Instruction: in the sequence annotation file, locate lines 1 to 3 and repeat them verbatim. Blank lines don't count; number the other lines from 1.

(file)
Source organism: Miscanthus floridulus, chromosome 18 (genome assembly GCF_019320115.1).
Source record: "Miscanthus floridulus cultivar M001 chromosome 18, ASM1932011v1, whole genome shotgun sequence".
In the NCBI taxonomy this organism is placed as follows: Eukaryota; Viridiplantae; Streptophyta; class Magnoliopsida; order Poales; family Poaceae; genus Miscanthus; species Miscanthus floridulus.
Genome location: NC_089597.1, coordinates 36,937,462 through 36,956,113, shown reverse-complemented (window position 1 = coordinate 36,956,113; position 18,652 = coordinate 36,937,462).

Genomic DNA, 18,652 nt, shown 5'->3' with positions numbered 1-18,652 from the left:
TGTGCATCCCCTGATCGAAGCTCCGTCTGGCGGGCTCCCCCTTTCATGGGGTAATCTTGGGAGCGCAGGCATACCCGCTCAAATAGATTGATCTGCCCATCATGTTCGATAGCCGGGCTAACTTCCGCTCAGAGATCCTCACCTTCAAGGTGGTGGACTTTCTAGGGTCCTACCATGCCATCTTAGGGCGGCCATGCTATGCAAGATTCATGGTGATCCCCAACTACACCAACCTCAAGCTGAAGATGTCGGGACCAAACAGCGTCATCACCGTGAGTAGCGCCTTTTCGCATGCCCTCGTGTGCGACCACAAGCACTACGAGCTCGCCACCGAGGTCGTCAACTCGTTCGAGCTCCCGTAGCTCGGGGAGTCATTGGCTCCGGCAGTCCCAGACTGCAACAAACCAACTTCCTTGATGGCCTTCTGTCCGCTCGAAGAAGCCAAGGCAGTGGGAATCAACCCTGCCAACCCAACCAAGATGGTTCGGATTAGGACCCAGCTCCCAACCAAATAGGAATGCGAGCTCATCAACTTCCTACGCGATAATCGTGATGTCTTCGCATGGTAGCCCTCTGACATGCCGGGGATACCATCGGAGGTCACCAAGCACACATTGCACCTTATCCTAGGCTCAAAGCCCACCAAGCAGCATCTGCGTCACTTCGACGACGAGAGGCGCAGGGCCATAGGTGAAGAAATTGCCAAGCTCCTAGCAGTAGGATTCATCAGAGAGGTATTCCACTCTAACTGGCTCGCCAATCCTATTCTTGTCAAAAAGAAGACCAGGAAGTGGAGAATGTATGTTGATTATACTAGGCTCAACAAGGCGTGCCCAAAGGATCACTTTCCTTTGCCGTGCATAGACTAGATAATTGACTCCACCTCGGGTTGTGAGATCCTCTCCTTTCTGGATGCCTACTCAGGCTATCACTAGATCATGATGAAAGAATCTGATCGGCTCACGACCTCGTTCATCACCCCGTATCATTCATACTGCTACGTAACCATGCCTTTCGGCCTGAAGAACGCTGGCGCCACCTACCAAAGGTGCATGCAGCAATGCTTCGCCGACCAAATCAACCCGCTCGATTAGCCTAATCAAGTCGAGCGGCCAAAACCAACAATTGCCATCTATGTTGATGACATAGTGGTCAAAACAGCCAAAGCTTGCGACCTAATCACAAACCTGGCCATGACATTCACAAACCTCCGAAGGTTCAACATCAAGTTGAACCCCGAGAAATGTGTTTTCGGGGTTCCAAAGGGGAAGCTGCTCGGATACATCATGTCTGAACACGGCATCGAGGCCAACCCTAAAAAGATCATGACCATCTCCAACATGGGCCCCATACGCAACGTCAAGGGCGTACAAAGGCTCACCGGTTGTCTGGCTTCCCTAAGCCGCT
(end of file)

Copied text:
Source organism: Miscanthus floridulus, chromosome 18 (genome assembly GCF_019320115.1).
Source record: "Miscanthus floridulus cultivar M001 chromosome 18, ASM1932011v1, whole genome shotgun sequence".
In the NCBI taxonomy this organism is placed as follows: Eukaryota; Viridiplantae; Streptophyta; class Magnoliopsida; order Poales; family Poaceae; genus Miscanthus; species Miscanthus floridulus.